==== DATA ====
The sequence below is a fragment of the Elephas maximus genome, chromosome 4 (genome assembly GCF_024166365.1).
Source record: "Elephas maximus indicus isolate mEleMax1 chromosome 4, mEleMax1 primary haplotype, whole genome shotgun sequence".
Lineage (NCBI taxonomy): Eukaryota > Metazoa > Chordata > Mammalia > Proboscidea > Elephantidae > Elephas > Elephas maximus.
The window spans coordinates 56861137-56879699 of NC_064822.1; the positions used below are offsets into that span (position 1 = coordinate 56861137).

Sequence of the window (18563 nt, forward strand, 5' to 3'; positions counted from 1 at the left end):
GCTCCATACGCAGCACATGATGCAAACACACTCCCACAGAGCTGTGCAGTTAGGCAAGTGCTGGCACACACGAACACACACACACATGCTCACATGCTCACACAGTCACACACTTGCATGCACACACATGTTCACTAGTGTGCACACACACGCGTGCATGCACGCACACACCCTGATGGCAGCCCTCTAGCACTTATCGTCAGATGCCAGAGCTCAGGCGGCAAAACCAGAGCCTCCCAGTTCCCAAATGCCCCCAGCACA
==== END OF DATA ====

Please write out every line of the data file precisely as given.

The sequence below is a fragment of the Elephas maximus genome, chromosome 4 (genome assembly GCF_024166365.1).
Source record: "Elephas maximus indicus isolate mEleMax1 chromosome 4, mEleMax1 primary haplotype, whole genome shotgun sequence".
Lineage (NCBI taxonomy): Eukaryota > Metazoa > Chordata > Mammalia > Proboscidea > Elephantidae > Elephas > Elephas maximus.
The window spans coordinates 56861137-56879699 of NC_064822.1; the positions used below are offsets into that span (position 1 = coordinate 56861137).

Sequence of the window (18563 nt, forward strand, 5' to 3'; positions counted from 1 at the left end):
GCTCCATACGCAGCACATGATGCAAACACACTCCCACAGAGCTGTGCAGTTAGGCAAGTGCTGGCACACACGAACACACACACACATGCTCACATGCTCACACAGTCACACACTTGCATGCACACACATGTTCACTAGTGTGCACACACACGCGTGCATGCACGCACACACCCTGATGGCAGCCCTCTAGCACTTATCGTCAGATGCCAGAGCTCAGGCGGCAAAACCAGAGCCTCCCAGTTCCCAAATGCCCCCAGCACA